Hatching Free Range Ideas

I smell, therefore I am. . .

In How we learn and think, Visual Thinking on April 29, 2011 at 3:08 pm

I was talking Wednesday night to a good but infrequently seen friend. He’s a computational neurobiologist. It’s even fun to write that. I love saying it. I think of him like the physicist of brain science. Anyway, I asked about the connection between thought and imagery, ’cause I wanted a scientist’s perspective. He said, “Oh. That all works on the olfactory algorithm.” Well, duh!

But wait, I asked. Doesn’t that mean smell?

It seems that our brain developed through smell’s guidance (or something like that) and that vision then had to follow smell’s lead. So we categorize visual imagery based on the same kind of process that we use to define smell.

Aha! A connection. Remember those times when smells send you right back to a clear, distinct but forgotten memory? They (who?) say that smell is the greatest, cleanest, brain opener there is. I get it now!!!

I’m going to learn more because this is great provocation, but I still need to get to the brain/visual stuff. I’ll keep you posted.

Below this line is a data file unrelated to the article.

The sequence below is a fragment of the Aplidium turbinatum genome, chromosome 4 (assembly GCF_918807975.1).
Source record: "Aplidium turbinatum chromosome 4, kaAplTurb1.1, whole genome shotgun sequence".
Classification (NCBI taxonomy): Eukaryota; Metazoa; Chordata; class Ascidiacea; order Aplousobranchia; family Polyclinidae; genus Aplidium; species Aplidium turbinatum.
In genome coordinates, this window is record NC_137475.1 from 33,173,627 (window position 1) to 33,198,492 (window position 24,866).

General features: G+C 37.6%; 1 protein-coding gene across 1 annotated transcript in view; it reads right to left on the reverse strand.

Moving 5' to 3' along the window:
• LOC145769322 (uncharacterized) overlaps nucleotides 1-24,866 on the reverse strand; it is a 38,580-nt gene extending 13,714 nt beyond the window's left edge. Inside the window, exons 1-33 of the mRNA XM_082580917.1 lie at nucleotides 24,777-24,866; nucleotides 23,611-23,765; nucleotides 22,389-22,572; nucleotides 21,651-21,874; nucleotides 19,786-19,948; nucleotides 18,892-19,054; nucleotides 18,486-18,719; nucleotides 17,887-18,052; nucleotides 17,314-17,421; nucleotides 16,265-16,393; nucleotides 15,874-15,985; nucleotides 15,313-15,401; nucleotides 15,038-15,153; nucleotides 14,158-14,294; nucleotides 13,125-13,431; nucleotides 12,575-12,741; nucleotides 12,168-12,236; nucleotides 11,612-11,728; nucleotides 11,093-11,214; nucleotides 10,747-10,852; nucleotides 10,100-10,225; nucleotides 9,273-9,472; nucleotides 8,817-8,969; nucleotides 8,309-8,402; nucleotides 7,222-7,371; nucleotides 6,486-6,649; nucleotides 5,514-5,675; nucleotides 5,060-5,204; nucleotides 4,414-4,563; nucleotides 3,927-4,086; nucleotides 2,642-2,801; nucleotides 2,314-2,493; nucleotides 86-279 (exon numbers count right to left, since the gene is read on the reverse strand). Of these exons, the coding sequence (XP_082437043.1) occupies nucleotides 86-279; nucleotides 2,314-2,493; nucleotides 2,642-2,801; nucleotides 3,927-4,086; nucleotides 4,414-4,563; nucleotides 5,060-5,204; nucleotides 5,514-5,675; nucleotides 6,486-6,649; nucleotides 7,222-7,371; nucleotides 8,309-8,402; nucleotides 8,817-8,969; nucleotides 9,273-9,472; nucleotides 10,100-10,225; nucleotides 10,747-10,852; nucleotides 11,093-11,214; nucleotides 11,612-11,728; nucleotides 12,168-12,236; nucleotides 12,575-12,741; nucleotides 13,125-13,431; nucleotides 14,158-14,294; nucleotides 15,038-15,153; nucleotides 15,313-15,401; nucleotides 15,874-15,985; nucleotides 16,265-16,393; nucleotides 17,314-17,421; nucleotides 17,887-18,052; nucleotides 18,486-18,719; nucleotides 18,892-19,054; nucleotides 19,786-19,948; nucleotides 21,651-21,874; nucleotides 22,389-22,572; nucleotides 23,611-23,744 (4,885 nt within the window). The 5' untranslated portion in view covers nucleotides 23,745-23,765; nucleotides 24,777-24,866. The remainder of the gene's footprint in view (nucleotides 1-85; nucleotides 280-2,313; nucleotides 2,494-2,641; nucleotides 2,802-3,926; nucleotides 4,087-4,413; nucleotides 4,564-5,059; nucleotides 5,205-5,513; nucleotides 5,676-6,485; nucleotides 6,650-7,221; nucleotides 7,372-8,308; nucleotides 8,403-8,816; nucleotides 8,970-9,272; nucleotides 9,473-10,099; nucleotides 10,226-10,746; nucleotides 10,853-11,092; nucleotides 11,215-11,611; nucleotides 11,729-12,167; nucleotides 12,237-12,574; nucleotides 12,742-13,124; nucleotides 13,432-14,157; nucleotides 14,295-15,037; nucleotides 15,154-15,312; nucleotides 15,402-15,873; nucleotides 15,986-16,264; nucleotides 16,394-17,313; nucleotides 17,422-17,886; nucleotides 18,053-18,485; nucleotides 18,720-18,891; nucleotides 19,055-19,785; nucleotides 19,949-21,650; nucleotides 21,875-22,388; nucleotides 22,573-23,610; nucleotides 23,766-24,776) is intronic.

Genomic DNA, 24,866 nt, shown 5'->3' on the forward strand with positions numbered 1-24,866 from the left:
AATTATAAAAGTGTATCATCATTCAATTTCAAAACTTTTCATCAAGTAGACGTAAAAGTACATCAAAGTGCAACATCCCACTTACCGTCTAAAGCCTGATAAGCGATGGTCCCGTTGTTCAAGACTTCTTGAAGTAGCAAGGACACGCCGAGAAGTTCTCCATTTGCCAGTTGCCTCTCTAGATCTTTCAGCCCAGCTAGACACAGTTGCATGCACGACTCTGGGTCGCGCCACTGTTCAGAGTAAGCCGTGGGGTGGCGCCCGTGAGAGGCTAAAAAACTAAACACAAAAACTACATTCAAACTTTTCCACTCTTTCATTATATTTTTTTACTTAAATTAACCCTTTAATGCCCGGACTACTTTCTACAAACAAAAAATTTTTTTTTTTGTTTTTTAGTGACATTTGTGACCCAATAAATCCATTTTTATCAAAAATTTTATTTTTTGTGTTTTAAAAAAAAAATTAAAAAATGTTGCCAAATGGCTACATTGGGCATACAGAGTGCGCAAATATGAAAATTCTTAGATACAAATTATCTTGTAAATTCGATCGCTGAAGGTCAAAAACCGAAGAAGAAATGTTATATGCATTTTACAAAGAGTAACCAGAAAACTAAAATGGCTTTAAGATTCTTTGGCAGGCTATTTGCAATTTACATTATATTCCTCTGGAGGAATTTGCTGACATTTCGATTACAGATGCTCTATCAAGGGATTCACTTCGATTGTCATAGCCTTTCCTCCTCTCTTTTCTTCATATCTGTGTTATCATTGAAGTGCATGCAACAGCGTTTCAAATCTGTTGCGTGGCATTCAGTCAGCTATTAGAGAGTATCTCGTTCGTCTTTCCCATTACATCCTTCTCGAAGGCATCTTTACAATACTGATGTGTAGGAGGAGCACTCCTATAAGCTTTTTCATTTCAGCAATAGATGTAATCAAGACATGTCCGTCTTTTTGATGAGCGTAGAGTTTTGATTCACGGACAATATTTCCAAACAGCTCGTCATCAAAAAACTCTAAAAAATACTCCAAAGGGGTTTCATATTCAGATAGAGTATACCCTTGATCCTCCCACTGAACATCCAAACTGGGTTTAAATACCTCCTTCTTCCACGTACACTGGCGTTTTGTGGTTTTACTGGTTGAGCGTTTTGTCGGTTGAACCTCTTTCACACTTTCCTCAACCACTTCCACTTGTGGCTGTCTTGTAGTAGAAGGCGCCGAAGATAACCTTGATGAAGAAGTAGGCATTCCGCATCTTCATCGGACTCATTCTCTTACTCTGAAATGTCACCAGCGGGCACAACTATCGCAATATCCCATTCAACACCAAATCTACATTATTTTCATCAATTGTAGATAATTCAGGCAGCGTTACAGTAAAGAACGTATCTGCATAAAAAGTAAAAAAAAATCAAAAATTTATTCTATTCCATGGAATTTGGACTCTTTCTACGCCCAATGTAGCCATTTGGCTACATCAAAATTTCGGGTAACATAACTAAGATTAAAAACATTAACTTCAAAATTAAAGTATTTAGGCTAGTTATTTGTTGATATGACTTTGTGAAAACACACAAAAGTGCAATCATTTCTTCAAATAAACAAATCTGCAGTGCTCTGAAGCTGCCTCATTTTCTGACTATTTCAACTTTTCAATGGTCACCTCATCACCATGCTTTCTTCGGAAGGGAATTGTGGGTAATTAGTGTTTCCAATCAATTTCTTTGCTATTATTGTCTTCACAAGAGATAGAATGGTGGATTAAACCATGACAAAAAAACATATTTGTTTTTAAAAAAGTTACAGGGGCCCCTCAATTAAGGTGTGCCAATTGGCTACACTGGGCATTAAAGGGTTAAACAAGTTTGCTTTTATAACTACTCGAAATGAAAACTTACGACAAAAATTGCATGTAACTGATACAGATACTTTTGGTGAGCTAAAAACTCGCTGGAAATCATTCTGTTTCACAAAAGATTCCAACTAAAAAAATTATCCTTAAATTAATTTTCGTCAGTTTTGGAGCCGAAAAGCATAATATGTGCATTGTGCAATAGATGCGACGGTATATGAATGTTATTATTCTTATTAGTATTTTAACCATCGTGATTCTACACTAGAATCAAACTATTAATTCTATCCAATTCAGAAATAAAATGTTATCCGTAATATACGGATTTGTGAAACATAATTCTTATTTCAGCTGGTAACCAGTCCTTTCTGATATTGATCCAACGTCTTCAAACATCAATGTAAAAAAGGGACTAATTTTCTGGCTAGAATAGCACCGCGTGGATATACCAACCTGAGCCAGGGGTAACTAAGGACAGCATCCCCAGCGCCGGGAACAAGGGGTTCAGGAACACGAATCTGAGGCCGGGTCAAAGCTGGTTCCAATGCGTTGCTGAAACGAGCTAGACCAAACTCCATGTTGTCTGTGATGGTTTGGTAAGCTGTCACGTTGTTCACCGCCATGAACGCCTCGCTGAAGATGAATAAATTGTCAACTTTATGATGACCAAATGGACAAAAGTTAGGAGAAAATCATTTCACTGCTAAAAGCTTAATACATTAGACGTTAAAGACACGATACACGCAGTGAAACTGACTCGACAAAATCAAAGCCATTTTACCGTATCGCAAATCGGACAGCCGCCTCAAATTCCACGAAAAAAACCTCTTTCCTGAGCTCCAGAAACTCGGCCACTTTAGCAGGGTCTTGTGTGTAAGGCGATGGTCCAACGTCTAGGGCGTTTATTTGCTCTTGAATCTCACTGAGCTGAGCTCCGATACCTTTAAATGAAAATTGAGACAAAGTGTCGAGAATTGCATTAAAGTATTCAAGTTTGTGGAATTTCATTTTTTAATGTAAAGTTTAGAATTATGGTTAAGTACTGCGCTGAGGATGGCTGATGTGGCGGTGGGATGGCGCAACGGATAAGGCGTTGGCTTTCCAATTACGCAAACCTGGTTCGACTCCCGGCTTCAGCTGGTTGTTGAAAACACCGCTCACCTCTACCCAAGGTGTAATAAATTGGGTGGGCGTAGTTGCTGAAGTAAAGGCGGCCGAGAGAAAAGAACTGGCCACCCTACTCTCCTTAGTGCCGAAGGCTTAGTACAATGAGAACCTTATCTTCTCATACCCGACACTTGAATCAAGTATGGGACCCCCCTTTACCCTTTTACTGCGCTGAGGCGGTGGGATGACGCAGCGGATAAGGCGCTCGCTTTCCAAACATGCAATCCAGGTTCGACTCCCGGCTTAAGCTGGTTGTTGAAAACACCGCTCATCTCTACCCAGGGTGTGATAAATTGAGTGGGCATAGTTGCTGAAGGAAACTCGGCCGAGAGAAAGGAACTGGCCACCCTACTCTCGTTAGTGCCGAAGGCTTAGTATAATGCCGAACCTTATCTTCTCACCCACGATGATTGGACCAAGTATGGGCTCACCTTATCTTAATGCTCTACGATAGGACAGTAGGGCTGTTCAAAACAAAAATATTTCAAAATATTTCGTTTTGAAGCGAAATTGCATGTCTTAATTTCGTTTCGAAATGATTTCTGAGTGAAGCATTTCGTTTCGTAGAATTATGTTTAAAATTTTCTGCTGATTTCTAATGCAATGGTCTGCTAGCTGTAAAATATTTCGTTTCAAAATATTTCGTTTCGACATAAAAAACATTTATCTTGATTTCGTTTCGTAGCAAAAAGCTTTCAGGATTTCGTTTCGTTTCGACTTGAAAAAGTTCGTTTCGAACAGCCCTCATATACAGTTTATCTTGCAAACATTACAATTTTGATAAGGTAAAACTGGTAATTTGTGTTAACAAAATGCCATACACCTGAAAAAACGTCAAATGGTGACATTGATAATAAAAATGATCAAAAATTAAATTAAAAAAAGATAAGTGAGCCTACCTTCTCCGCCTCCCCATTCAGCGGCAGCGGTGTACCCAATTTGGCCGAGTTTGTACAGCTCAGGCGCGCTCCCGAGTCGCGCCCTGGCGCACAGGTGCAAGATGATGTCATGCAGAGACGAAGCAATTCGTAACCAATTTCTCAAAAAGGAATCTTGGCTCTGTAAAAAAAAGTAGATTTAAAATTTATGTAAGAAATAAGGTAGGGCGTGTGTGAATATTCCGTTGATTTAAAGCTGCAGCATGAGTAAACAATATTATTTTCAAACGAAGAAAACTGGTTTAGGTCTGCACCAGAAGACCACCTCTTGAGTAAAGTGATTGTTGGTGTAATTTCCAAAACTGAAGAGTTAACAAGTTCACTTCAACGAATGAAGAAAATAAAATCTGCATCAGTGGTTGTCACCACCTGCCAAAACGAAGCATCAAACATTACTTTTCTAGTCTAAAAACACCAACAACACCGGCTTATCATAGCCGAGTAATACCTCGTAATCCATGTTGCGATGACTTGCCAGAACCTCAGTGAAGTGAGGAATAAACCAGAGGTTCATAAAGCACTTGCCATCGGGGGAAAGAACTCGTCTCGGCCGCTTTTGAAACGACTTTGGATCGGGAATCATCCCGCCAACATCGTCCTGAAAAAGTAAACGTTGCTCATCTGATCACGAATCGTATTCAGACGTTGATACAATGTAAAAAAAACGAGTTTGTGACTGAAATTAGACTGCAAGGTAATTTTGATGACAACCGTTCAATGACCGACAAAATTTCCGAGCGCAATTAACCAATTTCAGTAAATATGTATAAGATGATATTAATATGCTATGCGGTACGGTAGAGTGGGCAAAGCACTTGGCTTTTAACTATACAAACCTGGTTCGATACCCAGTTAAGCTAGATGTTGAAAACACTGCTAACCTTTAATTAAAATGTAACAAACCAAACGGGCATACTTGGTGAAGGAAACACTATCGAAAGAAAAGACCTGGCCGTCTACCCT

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  1. Cool

  2. That is cool…but what happens or does someone develop differently if they can’t smell? or see for that matter? How then does the “connection” become established? And how different would that experience be from those of us who would be considered “normal”?

    • I think that’s a great question. You seem to be asking, what is the adaptation, if any?

      When the big brain guy was telling me about it, he was talking about smell from an evolutionary perspective (ancient man). So, the way our brain processes, generalizes and categorizes is based on how our evolutionary sense of smell thought developed.

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